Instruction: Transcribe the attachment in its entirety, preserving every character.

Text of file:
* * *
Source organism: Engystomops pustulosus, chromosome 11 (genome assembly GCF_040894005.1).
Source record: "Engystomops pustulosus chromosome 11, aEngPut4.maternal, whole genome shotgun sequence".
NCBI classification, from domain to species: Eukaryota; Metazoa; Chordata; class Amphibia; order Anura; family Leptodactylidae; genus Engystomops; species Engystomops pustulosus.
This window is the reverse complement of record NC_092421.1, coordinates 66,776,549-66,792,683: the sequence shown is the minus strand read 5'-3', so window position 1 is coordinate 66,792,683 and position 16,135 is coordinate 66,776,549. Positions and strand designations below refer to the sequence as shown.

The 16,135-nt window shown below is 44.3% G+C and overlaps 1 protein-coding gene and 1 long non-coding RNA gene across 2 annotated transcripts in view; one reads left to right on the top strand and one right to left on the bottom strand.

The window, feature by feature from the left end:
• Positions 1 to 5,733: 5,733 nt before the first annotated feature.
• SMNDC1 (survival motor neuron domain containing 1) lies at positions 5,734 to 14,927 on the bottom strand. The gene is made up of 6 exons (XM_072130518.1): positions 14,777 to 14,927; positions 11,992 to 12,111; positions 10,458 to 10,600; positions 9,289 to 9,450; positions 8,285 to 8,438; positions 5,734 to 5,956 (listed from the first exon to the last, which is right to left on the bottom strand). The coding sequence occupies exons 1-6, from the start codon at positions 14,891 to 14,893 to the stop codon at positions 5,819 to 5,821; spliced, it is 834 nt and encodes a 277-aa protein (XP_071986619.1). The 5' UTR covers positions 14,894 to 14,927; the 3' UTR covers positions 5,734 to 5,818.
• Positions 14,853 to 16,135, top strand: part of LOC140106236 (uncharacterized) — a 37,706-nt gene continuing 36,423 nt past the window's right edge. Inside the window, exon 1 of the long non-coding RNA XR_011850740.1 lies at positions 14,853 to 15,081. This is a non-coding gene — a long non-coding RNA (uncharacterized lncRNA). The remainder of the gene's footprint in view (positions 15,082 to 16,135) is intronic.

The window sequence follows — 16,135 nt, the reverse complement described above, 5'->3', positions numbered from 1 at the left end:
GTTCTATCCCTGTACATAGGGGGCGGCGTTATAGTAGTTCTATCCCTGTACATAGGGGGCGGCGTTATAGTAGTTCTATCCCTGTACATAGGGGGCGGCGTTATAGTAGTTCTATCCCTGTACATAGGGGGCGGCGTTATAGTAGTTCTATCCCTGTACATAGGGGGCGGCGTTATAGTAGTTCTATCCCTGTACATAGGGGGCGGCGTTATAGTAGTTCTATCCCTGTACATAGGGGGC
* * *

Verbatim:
Source organism: Engystomops pustulosus, chromosome 11 (genome assembly GCF_040894005.1).
Source record: "Engystomops pustulosus chromosome 11, aEngPut4.maternal, whole genome shotgun sequence".
NCBI classification, from domain to species: Eukaryota; Metazoa; Chordata; class Amphibia; order Anura; family Leptodactylidae; genus Engystomops; species Engystomops pustulosus.
This window is the reverse complement of record NC_092421.1, coordinates 66,776,549-66,792,683: the sequence shown is the minus strand read 5'-3', so window position 1 is coordinate 66,792,683 and position 16,135 is coordinate 66,776,549. Positions and strand designations below refer to the sequence as shown.

The 16,135-nt window shown below is 44.3% G+C and overlaps 1 protein-coding gene and 1 long non-coding RNA gene across 2 annotated transcripts in view; one reads left to right on the top strand and one right to left on the bottom strand.

The window, feature by feature from the left end:
• Positions 1 to 5,733: 5,733 nt before the first annotated feature.
• SMNDC1 (survival motor neuron domain containing 1) lies at positions 5,734 to 14,927 on the bottom strand. The gene is made up of 6 exons (XM_072130518.1): positions 14,777 to 14,927; positions 11,992 to 12,111; positions 10,458 to 10,600; positions 9,289 to 9,450; positions 8,285 to 8,438; positions 5,734 to 5,956 (listed from the first exon to the last, which is right to left on the bottom strand). The coding sequence occupies exons 1-6, from the start codon at positions 14,891 to 14,893 to the stop codon at positions 5,819 to 5,821; spliced, it is 834 nt and encodes a 277-aa protein (XP_071986619.1). The 5' UTR covers positions 14,894 to 14,927; the 3' UTR covers positions 5,734 to 5,818.
• Positions 14,853 to 16,135, top strand: part of LOC140106236 (uncharacterized) — a 37,706-nt gene continuing 36,423 nt past the window's right edge. Inside the window, exon 1 of the long non-coding RNA XR_011850740.1 lies at positions 14,853 to 15,081. This is a non-coding gene — a long non-coding RNA (uncharacterized lncRNA). The remainder of the gene's footprint in view (positions 15,082 to 16,135) is intronic.

The window sequence follows — 16,135 nt, the reverse complement described above, 5'->3', positions numbered from 1 at the left end:
GTTCTATCCCTGTACATAGGGGGCGGCGTTATAGTAGTTCTATCCCTGTACATAGGGGGCGGCGTTATAGTAGTTCTATCCCTGTACATAGGGGGCGGCGTTATAGTAGTTCTATCCCTGTACATAGGGGGCGGCGTTATAGTAGTTCTATCCCTGTACATAGGGGGCGGCGTTATAGTAGTTCTATCCCTGTACATAGGGGGCGGCGTTATAGTAGTTCTATCCCTGTACATAGGGGGC